Differential backup generally requires more storage space than incremental backup because it stores more data in the form of image files, requiring more space for image files. The difference in the backup size is usually larger if the backup schedule is longer.
Initially, full backups require the most storage space, while differential backups require more space than incremental backups. However, the increments increase as the data sets change and grow over time, with each backup potentially taking up more storage space than a regular full backup.
Regardless of the type of backup you restore, you need to have at least one full backup. In addition, to perform a full backup you will need:
- For differential backup- the most recent differential backup copy
- For incremental backup- every incremental backup made from the time of the full backup until the point of recovery
Since restoring from a differential backup requires fewer steps than using incremental backup, it lets you restore from backup faster. Restoring from incremental backup is slower, and also depends on having multiple backup copies - if any of them are missing, restoration can fail.
However, if you only need a partial restoration of recently created data, incremental backups are the preferred choice. Another advantage of incremental backups is that they are faster than full backups and require less storage space.
Incremental backups are typically more suited to the cloud than differential backups because they don’t consume as many resources. Incremental backups require less storage space, which translates to lower storage costs in the cloud.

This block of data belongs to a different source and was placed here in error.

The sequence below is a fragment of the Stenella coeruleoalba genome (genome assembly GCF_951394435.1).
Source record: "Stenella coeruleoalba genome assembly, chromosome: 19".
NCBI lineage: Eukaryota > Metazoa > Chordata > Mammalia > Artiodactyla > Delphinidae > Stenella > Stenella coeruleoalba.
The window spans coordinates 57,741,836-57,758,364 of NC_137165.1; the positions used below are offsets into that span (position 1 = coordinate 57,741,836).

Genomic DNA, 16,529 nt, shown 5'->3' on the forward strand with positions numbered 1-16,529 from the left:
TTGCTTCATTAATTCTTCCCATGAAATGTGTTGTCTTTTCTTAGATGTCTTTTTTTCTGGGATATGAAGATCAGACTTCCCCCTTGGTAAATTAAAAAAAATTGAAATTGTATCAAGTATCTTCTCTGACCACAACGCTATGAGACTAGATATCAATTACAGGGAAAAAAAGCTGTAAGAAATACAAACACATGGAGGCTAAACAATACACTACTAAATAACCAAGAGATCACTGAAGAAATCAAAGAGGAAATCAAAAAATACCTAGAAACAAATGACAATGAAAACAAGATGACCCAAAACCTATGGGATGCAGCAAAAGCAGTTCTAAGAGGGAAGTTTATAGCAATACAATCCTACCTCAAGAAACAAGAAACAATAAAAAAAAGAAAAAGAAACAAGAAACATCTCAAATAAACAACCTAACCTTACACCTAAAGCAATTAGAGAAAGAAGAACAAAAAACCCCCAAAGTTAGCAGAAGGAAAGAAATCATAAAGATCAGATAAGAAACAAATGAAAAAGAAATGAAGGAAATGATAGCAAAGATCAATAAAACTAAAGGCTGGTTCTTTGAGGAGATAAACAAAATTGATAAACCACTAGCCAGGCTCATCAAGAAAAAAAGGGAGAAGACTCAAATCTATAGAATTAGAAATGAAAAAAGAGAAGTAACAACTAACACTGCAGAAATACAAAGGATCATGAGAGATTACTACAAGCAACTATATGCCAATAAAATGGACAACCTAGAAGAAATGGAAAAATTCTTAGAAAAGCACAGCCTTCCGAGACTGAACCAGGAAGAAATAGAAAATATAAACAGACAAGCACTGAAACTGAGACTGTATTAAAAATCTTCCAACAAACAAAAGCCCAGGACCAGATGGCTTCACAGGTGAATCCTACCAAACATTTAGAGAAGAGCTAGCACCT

Incremental and Differential Backup with NetApp Cloud Backup
NetApp understands ONTAP better than anyone else, which is why the best backup solution for ONTAP systems is NetApp Cloud Backup. Designed by NetApp specifically for ONTAP, Cloud Backup automatically creates block-level incremental forever backups. These copies are stored in object format and preserve all ONTAP’s storage efficiencies. Your backups are 100X faster to create, easy to restore, and much more reliable than with any other solution.
Cloud Backup simplifies the entire backup process. It’s intuitive, quick to deploy, and managed from the same console as the rest of the NetApp cloud ecosystem. Whether you’re looking for a less expensive way to store your backups, a faster, more capable technology than NDMP, or an easy way to enable a 3-2-1 strategy, Cloud Backup offers the best backup solution for ONTAP.
Learn more about NetApp Native Backup in the Cloud, Designed for ONTAP, and find out more in our Cloud Backup Service Customers’ Case Studies.